Is drinking coffee a staple of your morning (and maybe even your afternoon) routine? If so, have you ever thought about how the caffeine in your coffee might be affecting your bone health?
A recent systematic review in Osteoporosis International aimed to determine whether caffeine consumption has an impact on bone mineral density (BMD) and fracture risk. Compiling data from all relevant studies, researchers found that the extent to which drinking coffee adversely impacts your bone health is largely dependent on the amount of caffeine you’re consuming. For example, researchers found that consuming 330 mg/day of caffeine (~3-4 cups of coffee) is associated with an increased risk of fracture, but drinking less than 220 mg of caffeine (~2 or fewer cups of coffee) is not associated with an increased fracture risk.
Curious why caffeine can have a negative effect on bone health? The exact mechanism by which caffeine impacts bone health is unknown, though two theories have gained lots of support in the past few years. One theory involves adenosine, a naturally-occurring substance in the body that stimulates bone formation by binding to adenosine receptors. Caffeine, however, competitively binds to these same adenosine receptors, blocking adenosine from binding and thus, inhibiting bone formation. Another way caffeine might adversely affect bone health is by promoting the urinary excretion of calcium from your body. As we rely on our calcium stores to build up bone, encouraging excretion of these stores by consuming caffeine can reduce both bone volume and BMD.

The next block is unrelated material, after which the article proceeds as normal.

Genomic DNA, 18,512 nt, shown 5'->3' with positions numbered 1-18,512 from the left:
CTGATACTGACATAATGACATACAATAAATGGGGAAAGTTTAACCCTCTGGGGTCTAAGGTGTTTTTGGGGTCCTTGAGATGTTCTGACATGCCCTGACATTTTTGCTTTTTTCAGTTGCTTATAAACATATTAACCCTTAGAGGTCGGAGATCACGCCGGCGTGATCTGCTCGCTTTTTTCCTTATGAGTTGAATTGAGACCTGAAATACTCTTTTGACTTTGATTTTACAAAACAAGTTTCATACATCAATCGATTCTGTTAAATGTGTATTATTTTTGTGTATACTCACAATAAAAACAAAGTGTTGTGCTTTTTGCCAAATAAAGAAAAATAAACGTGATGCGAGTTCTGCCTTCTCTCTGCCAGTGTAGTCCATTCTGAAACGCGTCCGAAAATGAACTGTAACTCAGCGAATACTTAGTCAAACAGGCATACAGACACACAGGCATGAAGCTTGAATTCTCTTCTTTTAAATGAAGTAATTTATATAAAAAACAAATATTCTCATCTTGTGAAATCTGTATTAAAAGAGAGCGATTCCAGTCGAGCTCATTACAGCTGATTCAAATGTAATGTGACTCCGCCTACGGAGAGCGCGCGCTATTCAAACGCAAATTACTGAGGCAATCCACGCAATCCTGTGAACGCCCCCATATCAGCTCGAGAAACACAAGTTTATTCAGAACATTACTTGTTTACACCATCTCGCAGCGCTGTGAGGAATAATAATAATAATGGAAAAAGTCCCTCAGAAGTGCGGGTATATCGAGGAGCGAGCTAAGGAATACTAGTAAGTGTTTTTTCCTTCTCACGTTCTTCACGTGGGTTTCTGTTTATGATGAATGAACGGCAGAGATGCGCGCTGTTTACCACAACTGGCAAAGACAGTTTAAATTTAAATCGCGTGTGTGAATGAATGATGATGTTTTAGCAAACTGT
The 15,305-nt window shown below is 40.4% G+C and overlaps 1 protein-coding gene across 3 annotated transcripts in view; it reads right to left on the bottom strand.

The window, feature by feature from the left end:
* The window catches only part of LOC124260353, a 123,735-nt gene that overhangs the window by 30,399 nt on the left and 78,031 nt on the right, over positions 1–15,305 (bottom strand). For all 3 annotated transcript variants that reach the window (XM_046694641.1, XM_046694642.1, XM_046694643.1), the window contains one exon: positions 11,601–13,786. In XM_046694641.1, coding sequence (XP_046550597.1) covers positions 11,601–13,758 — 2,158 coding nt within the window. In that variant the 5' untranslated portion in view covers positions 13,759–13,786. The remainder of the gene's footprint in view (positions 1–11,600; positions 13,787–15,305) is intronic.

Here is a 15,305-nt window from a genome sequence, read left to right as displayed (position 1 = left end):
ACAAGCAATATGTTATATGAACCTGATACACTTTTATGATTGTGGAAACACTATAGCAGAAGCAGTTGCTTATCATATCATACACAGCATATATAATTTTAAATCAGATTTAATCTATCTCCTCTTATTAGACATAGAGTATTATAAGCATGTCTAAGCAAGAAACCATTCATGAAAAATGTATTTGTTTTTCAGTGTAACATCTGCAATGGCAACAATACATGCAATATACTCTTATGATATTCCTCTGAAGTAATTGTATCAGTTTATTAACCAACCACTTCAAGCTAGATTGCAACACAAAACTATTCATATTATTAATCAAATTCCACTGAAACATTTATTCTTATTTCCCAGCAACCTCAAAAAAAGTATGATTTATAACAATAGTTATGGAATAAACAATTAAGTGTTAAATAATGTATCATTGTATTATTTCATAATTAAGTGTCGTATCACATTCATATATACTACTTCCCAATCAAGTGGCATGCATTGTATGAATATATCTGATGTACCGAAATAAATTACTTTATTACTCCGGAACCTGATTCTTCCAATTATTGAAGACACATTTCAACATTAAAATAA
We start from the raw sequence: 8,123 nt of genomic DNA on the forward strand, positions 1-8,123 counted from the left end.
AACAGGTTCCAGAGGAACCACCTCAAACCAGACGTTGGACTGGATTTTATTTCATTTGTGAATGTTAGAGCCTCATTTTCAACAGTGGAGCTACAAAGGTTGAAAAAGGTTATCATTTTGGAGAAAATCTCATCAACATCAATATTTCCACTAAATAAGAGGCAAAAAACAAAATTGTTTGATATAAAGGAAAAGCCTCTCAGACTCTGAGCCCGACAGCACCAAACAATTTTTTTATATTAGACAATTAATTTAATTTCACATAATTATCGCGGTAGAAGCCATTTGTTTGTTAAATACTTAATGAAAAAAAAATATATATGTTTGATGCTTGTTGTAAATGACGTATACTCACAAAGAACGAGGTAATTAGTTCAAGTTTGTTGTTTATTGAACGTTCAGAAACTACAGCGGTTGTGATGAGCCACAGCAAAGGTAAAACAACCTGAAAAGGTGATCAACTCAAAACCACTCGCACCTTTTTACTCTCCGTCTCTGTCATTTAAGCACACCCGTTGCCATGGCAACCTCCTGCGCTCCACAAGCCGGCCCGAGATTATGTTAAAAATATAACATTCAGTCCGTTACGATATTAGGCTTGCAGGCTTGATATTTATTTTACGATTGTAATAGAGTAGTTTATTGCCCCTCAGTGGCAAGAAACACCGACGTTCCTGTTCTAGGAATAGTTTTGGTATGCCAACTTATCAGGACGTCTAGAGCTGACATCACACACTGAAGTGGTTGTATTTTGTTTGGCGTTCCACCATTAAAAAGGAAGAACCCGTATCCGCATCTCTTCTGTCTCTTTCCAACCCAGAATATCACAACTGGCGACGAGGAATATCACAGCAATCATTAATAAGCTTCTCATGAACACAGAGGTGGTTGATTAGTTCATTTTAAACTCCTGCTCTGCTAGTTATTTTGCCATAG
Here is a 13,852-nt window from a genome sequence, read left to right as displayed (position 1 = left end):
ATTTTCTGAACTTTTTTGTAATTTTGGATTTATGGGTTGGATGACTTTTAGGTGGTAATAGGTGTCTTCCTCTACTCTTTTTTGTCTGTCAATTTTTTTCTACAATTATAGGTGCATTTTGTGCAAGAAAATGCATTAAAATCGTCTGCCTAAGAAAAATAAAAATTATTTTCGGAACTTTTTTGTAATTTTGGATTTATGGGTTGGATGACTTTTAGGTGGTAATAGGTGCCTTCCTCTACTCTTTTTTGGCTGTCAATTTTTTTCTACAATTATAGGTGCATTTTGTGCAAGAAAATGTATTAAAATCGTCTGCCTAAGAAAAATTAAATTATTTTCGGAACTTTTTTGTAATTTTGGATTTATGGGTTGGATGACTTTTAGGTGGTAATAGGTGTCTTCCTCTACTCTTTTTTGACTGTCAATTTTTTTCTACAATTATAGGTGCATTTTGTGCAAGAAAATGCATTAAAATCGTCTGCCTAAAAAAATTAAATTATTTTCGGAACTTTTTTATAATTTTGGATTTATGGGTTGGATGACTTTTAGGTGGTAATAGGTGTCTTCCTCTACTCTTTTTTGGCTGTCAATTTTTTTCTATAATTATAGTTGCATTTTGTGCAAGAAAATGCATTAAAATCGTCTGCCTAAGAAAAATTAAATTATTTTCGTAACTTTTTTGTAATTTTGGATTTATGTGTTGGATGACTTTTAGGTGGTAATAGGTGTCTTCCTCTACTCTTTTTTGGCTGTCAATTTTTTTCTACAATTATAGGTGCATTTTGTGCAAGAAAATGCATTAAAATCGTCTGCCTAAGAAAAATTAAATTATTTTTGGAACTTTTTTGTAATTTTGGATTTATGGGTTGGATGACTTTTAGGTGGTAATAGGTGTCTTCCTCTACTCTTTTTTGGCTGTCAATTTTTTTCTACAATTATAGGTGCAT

So, coffee-drinkers, the main takeaway here is that you do not have to cut coffee out of your routine (phew!). However, it might be worth limiting the number of cups of coffee you have daily to just one or two in order to minimize the effects caffeine could have on your bone health.